Farayi Machamire 28 May 2017
HARARE – Zimbabwe has increased mandatory petrol blending from five
percent to 10 percent due to increasing supplies of ethanol.
This comes after government in March reduced to five percent from 15
percent the mandatory amount of local ethanol to be blended with petrol as
President Robert Mugabe’s cash-squeezed government sought to reduce its
fuel import bill.
Energy minister Samuel Undenge had slashed the blending levels pending
improvement of the situation.
Undenge on Friday increased the threshold as national ethanol supplies
“It is hereby notified that, the minister of Energy….in terms of section
4 of the petroleum regulations published in Statutory Instrument 81 of
2014, approved the increase of mandatory blending to 10 per cent,” he said
in a Government Gazette published on Friday.
“The consequence of this approval is that all licensed operators shall,
from the date of publication, be mandated to sell unleaded petrol blended
Zimbabwe obtains ethanol from a $600 million sugar plant in the southeast
of the country which is jointly owned by a State company and private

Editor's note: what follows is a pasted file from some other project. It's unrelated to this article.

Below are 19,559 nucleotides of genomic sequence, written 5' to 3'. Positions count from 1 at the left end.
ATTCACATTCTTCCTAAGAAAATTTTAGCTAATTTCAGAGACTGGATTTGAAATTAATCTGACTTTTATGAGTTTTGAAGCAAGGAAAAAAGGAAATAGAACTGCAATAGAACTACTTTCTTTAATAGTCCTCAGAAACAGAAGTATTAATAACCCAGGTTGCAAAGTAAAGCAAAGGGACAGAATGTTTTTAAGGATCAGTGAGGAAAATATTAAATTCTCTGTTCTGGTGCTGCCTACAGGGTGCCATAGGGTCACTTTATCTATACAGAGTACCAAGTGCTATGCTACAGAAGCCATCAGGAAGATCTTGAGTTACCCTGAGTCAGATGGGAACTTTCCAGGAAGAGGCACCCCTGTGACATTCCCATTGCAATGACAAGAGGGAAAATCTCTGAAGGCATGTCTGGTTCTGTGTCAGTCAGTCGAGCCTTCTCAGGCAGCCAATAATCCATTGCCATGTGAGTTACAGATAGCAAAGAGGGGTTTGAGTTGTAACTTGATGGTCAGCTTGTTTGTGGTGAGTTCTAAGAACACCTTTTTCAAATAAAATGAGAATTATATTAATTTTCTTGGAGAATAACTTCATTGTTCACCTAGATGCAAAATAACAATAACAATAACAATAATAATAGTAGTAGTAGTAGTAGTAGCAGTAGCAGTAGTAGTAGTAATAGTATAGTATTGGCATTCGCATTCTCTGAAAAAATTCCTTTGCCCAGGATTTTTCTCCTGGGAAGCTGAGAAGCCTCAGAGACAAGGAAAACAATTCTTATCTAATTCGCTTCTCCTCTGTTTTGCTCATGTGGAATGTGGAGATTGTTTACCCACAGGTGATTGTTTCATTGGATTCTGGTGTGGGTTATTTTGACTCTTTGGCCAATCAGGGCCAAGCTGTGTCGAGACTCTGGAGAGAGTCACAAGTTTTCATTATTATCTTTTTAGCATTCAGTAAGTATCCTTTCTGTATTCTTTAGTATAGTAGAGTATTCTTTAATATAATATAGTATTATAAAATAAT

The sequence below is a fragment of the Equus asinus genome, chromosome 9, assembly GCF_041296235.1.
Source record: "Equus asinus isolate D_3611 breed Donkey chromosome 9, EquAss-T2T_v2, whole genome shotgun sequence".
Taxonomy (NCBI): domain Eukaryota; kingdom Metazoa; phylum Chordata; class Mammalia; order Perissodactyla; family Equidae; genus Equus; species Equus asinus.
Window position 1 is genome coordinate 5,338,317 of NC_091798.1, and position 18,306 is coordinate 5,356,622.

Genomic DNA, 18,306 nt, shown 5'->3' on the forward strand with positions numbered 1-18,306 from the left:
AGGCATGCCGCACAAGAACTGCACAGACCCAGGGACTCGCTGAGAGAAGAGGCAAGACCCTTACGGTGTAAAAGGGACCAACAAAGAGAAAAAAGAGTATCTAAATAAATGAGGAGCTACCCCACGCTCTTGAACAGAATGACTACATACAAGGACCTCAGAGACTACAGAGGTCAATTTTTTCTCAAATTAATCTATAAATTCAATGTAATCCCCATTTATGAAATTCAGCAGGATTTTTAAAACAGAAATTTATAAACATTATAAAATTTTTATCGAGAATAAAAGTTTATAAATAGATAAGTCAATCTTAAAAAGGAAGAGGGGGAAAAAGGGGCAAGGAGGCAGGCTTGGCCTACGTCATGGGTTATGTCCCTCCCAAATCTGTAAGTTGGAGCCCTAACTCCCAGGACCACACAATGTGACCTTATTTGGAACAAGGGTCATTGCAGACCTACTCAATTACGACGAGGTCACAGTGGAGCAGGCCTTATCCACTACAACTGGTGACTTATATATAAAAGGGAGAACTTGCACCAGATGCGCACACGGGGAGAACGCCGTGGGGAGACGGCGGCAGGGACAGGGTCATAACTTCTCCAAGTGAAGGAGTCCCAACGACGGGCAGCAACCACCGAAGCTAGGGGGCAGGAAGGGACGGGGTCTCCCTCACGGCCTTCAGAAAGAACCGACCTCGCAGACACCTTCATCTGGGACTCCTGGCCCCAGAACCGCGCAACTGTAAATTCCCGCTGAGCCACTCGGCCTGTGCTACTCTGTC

investors which has capacity to produce 250 000 litres of ethanol a day;
and from Triangle, wholly-owned by South Africa’s Tongaat Hullett, which
also has a 50,3 percent stake in Hippo Valley. The Triangle plant has the
capacity to produce 3,6 million litres of ethanol, made out of sugarcane
Between December and April, sugar cane harvesting is halted to enable
plant maintenance, leading to a moratorium in the production of ethanol.
The off-crop season is now over, and sugar milling has resumed, resulting
in a boost in ethanol supplies.
Official figures show the southern African country spends some $45 million
each month to import fuel.
This comes as Zimbabwe’s fuel prices have remained very high compared to
other countries in the sub-region despite government’s unilateral decision
to enforce mandatory blending of petroleum products almost four years ago,
claiming it would bring down prices and reduce the country’s import bill.
The E10 blend, which should be cheaper than unleaded fuel, is going for
between $1,35 and $1,39 per litre at service stations in Zimbabwe, which
is far more expensive than several countries in the region using unleaded
The country’s neighbours Botswana, South Africa, Namibia, Tanzania and
Swaziland all have cheaper petrol costing $1,06, $1,19, $1,08, $1,29 and
$1,14 per litre respectively.
In Zambia, a landlocked country like Zimbabwe, unleaded fuel is currently
selling for $1,10 per litre, while in Tanzania the commodity is selling
for $1,05 per litre.
The average pump price for unleaded fuel in South Africa is $1,09 per
litre while in Namibia petrol costs about $1 per litre.